Neville’s visit to the veterinary hospital was, I would rate, a success, though the Nevsky himself might disagree. The blood-glucose sensor was installed on his back, and he was given a little shirt to wear, so that it would stay in place, and he would have little chance of disturbing it.
After we had come home, it was clear that Neville did not like the shirt. He did not fuss about it, or try to remove it, but he was restless, changing locations four times in as many minutes. Also, he wore a heavy expression, as if weighed down. He was not trying to get at the sensor and, furthermore, I would have to remove the shirt to give him his insulin, though I could put it back on afterward. I took off the garment and found that Nev seemed bothered by the sensor not at all. As of writing, it has been six hours since our return to the Cosy Apartment, and he seems not even to notice the device. The shirt has remained off.
This success is complemented by the working of the sensor and monitor. I could not confirm at the veterinary hospital that the monitor, which I was able to borrow from another member of the PAW Society rescue group, would be compatible with the sensor; I suspected that there would be no difficulty, but I wanted to make sure, as I didn’t wish to wait until Monday to have any problem corrected. It turns out that the sensor had to adjust to Neville’s body temperature for an hour before it would start transmitting. I took the monitor’s compatibility on faith, then, and was rewarded when it gave me a reading sixty or so minutes later, at home.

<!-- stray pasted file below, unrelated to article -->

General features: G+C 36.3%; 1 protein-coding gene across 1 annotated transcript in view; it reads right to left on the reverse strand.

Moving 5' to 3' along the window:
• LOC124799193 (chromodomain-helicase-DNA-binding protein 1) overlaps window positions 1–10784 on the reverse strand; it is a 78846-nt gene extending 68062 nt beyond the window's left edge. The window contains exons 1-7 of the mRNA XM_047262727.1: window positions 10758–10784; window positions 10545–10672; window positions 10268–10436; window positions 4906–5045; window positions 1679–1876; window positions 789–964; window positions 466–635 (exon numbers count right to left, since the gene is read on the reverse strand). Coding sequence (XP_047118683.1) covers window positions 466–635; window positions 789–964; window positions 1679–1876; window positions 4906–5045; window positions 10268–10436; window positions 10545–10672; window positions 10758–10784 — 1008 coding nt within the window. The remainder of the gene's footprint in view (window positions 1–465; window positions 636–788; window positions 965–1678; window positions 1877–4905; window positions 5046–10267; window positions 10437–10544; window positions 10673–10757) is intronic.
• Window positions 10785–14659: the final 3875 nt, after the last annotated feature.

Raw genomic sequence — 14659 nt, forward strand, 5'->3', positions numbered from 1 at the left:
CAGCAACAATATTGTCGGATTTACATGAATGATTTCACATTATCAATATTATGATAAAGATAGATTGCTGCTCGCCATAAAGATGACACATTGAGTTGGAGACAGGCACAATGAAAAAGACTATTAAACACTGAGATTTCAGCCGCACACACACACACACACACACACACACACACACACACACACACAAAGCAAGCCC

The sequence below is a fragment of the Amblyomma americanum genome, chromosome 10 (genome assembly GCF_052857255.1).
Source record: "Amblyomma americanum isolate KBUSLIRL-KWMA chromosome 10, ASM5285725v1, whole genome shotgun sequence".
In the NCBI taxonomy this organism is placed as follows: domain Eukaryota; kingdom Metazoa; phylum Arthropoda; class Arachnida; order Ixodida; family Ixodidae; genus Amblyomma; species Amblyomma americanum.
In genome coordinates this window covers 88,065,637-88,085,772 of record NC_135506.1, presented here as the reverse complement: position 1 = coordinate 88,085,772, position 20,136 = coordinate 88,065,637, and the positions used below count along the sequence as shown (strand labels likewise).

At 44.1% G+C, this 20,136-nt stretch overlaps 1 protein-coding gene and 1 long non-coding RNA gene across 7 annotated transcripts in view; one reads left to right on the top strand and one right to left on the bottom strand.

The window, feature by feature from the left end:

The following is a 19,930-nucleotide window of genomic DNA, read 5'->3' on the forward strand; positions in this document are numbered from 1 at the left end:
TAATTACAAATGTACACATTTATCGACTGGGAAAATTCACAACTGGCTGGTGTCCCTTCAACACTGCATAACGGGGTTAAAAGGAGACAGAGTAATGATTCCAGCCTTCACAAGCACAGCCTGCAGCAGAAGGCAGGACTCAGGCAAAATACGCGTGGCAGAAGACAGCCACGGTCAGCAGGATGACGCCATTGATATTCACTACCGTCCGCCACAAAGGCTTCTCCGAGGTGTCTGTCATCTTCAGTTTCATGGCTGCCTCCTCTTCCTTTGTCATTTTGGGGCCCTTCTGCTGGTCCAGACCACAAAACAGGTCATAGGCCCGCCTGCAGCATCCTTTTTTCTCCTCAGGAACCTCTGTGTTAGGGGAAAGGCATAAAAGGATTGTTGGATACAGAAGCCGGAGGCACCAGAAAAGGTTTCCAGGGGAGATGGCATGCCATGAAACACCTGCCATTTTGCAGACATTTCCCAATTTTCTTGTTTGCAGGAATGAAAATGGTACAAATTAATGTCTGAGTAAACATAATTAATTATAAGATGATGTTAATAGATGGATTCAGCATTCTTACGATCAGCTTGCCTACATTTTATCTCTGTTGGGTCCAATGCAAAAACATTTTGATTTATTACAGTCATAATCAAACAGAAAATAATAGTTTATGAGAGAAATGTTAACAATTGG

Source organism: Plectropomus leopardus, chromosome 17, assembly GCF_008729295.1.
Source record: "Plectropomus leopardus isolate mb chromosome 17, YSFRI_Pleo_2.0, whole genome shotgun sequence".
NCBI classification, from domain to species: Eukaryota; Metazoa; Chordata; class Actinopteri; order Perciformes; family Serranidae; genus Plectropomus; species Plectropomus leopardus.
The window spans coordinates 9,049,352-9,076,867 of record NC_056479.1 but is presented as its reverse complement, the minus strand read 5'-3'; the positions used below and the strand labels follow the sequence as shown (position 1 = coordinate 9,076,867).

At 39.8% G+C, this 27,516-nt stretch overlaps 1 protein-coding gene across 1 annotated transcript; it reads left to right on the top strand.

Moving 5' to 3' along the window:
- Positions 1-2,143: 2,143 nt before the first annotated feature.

Neville’s blood-sugar numbers are far too high but that is immaterial to the working of the sensor and monitor. His numbers, whether good or bad, are what we need to read to devise a better programme to treat his diabetes. Nonetheless, I can see a curve form much more clearly, and with many more readings along its descent and ascent, than I could with the standard method, poking the poor cat’s ears every two hours. This easy reading will continue for as long as the sensor remains attached to Neville’s skin, which, it is hoped, will be about two weeks. That will give us a wealth of information with which to work.
And it will give the Former Thin Man a much needed respite from blood-letting.